American billionaire Robert Kraft gifts $1m to pro-Israel Super PAC
American billionaire Robert Kraft's holding company has donated $1m to Aipac's Super PAC, according to newly published records from the Federal Election Commission.
The donation from the billionaire's Kraft Group is the sixth million-dollar gift to Aipac's United Democracy Project this election cycle, bringing their total amount of donations to around $30m.
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Kraft is also the owner of the New England Patriots football team, the ninth most valuable sports team in the world.
The Super PAC has also received a $2m donation from WhatsApp co-founder Jan Koum, as well as other smaller but sizable amounts from Republican donors Paul Singer and Bernard Marcus, investment manager Jonathon Jacobson and Democratic megadonor Haim Saban.
Kraft, a Jewish-American businessman with a net worth of $8bn, has a long record of donating to pro-Israel causes and has had close ties to former President Donald Trump.
In 2019, he was invited to a state dinner at the White House by Trump to meet with Qatari Emir Tamim bin Hamad al-Thani.
He personally donated $5,800 to Congresswoman Shontel Brown's campaign last year in her contentious face-off against progressive Nina Turner - and another $2,900 to her re-election in May. He has also donated to pro-Israel Democrats David Cicilline; Juan Vargas; Ted Deutch; Jake Auchincloss; and Ritchie Torres.
Rise of Aipac's United Democracy Project
The new donation, given on 15 July, according to the filings, would give the UDP a funding boost after it spent nearly all of the money it has raised so far.
The rise of Aipac's new Super Pac has reshaped this year's elections, particularly within the Democratic primaries. So far, the UDP has spent more than $28m across a number of races, and seven out of nine of their preferred candidates have come out on top.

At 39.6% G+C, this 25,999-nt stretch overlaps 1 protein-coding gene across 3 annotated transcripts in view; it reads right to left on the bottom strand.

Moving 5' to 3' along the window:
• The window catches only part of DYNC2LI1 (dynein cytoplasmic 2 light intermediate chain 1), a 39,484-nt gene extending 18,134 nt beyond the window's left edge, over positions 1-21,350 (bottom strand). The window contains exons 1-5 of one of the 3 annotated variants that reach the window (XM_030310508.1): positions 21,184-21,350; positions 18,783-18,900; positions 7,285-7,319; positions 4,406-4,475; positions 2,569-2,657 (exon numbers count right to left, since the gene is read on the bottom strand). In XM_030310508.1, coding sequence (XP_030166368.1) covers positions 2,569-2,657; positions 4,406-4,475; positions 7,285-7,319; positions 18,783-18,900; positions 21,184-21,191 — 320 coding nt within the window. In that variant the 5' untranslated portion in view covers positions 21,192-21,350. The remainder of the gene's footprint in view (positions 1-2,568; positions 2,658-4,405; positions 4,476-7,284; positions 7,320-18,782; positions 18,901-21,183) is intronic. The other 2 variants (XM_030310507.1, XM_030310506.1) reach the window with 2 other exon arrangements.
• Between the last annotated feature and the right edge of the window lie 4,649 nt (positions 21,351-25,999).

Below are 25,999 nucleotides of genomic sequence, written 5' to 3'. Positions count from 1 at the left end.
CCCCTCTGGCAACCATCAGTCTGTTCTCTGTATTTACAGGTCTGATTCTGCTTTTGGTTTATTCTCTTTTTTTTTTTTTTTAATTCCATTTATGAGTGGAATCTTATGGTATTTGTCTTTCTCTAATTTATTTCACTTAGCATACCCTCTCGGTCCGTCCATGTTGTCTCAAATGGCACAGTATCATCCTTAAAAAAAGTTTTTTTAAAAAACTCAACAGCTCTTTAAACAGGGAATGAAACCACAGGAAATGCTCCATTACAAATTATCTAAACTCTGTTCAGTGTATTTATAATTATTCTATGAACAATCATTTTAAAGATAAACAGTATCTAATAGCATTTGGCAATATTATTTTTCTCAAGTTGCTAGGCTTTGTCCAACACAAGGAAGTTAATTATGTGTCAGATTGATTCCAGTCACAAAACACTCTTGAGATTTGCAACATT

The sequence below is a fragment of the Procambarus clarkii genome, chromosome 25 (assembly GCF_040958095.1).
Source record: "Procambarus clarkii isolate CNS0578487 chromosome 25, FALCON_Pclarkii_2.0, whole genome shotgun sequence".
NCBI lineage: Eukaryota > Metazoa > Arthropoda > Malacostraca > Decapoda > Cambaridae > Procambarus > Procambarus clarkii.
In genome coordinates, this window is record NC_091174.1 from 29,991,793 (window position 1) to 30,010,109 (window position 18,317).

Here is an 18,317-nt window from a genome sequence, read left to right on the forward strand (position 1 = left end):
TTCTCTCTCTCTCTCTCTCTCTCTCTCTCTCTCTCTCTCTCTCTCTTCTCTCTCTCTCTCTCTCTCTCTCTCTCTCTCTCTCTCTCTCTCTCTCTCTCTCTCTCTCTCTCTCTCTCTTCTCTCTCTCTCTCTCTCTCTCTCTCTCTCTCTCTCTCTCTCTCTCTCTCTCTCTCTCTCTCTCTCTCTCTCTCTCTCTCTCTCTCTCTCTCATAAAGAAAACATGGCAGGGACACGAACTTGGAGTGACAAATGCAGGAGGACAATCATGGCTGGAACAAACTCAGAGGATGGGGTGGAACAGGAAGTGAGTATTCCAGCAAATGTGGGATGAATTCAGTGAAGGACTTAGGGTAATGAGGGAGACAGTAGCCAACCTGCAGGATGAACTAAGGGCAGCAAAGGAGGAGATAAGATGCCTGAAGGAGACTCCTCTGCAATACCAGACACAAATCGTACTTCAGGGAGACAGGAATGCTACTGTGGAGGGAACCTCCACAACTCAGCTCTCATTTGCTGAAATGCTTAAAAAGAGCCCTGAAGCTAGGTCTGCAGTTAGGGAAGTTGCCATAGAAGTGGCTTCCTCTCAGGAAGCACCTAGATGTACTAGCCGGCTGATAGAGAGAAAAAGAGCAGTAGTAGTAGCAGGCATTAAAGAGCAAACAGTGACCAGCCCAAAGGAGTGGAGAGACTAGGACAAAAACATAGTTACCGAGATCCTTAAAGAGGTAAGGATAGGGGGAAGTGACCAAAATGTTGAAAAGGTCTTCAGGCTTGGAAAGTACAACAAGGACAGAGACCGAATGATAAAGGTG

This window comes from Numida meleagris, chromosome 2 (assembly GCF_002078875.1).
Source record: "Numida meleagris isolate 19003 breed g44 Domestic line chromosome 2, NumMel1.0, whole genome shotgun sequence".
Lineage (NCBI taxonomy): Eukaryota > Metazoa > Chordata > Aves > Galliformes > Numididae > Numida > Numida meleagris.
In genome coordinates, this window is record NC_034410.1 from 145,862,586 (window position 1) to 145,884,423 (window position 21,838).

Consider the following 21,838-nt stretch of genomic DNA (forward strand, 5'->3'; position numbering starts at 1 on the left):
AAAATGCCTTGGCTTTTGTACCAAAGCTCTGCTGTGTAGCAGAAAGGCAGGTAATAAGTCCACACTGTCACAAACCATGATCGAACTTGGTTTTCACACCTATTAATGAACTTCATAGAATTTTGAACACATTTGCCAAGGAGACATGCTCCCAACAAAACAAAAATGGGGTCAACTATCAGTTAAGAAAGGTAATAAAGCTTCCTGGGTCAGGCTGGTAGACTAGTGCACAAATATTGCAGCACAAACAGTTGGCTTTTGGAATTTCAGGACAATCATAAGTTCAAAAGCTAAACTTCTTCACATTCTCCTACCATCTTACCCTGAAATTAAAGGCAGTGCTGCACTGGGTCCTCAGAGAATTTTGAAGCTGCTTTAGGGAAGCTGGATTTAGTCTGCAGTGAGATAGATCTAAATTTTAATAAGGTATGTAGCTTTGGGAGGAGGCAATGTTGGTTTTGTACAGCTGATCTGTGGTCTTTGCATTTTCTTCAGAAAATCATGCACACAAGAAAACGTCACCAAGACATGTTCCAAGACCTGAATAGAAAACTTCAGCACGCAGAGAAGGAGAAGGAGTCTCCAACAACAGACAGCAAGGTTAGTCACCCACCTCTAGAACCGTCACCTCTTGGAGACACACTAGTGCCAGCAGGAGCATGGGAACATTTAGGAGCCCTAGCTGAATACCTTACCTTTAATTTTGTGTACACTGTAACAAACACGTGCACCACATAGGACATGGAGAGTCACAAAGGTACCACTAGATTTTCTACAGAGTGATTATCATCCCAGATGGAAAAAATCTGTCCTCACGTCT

The UDP has helped Texan Democrat Henry Cuellar fend off a primary challenger in Jessica Cisneros, and also played a role in the defeat of Jewish Congressman Andy Levin in Michigan to fellow incumbent Haley Stevens.
In January, former Aipac president David Victor sent an email to a potential Stevens donor saying that this election was the "race of the cycle" and that Levin was "arguably the most corrosive member of Congress to the US-Israel relationship".
Looking ahead, a number of additional primaries are currently under the spotlight amid the group's spending campaign, including in New York where, on Tuesday, Dan Goldman, the former House Democratic counsel, will face off against two progressive challengers: New York City Council Member Carlina Rivera and New York Assemblywoman Yuh-Line Niou.
Niou has drawn the ire of pro-Israel groups given her unclear stance on the Palestinian-led Boycott, Divestment, and Sanctions (BDS) movement. In July, she said she supported BDS but then walked back her comments following backlash from other Democrats, including former New York City Mayor Bill de Blasio.
"I do not support calls to oppose the BDS movement; at the same time, I do not agree with all of its demands nor do I embrace all of its tactics," Niou wrote in a candidate questionnaire solicited by the Jewish Community Relations Council of New York. "No movement is perfect, just like no person is perfect."
The UDP has yet to find its way into any of the primary races in New York, and unless it commits to a last-minute spending spree, the group's primary season is effectively at an end.
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